If you’re like us, you’ll agree that Henry Ford’s flathead V-8 is largely responsible for launching the hot rodding movement. Introduced in 1932, the flattie put surprising levels of power and performance in the hands of the working class for lower prices than ever before. Better yet, it was easily modified for extra power, giving tinkerers—and the editors of Honk! (Car Craft’s original title)—plenty to do and write about.
But by 1953, Ford was woefully behind in the horsepower race that was sweeping Detroit. Post World War II V-8s like GM’s Olds 303 and Caddy 331 of 1949, Chrysler’s Firepower Hemi of 1951, and many others used deep-breathing overhead valve (OHV) architecture that made the flathead’s in-block port routing totally obsolete. Ford fought back with its OHV Y-block V-8 in 1954 and moved from strength to strength from there.
To most American viewpoints, the Ford flathead V-8 was produced from 1932-1953, and that was the end of it, right? Yes and no. French automaker Simca used the flathead right up through 1961 in brand-new cars, some of which were imported to the U.S. Making it crazier, at the time, Simca was owned by Chrysler, which used the tiny Simcas to fight off VW Beetles in dealerships that otherwise had nothing small until the arrival of the 1960 Valiant. Let’s explore this wild V-8powered Simca Vedette Trianon.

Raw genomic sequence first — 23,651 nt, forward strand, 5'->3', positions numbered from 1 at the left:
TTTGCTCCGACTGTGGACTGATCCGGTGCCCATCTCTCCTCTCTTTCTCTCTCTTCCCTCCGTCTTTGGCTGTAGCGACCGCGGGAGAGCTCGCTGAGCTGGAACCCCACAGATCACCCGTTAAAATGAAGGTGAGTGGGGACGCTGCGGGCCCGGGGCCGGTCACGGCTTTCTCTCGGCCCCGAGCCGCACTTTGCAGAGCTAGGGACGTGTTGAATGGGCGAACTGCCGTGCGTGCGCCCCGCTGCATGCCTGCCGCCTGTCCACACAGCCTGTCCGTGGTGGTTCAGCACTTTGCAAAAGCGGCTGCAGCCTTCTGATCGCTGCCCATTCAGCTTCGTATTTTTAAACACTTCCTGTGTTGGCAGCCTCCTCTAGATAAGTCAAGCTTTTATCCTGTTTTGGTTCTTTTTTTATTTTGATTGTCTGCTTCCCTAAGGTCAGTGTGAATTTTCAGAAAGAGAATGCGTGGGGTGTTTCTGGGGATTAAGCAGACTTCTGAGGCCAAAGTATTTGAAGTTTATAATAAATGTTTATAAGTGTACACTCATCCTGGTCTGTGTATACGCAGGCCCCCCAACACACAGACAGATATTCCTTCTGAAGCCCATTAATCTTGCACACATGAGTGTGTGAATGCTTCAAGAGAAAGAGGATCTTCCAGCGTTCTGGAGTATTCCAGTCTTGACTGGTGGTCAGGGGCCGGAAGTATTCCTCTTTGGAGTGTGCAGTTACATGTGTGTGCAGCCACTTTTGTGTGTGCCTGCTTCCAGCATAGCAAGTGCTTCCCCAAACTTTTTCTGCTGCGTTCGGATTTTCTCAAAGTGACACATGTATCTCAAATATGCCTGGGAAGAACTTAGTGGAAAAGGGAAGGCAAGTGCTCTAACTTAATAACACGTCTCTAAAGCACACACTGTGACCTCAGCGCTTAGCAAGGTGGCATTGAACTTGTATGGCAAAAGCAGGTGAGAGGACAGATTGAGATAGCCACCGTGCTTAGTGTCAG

- The V8-60 flathead is quickly differentiated from its larger siblings via its 17 head studs. The original 221-cube flathead used 21 studs (1932-1938). In a move to improve gasket life, Ford increased the stud count to 24 on 1938-1942 221 engines and on all 1939-1953 239- and 255ci engines.
- During the first five years that Ford’s small V8-60 was available in France (1935-1940), a young Zora Arkus-Duntov (1909-1996) was living in Paris. There, as the Nazi invasion loomed, he smuggled gold bullion and coins to Belgium aboard a flathead V-8powered Ford, modified with a hollow frame tube to hide the treasure. During many late night runs, Duntov dreamed of ways to improve the Ford’s performance. The eventual result was the famous post World War II Ardun flathead Ford hemispherical conversion cylinder head kit. By the time German tanks rumbled into Paris on June 14, 1940, Duntov and his wife Elfi were preparing to emigrate to the United States. On December 4, 1940, the Duntovs arrived at New York City’s Ellis Island aboard the Spanish steamship “Nyassa.” Seven years later, in 1947, Duntov unleashed his Ardun Hemi conversion kit, which increased output from 100 to 160 hp. Unfortunately, the kit cost $500 and there were few takers. But when the 1951 Chrysler Firepower debuted in 1951, it was clear that its designers took a long look at Duntov’s creation.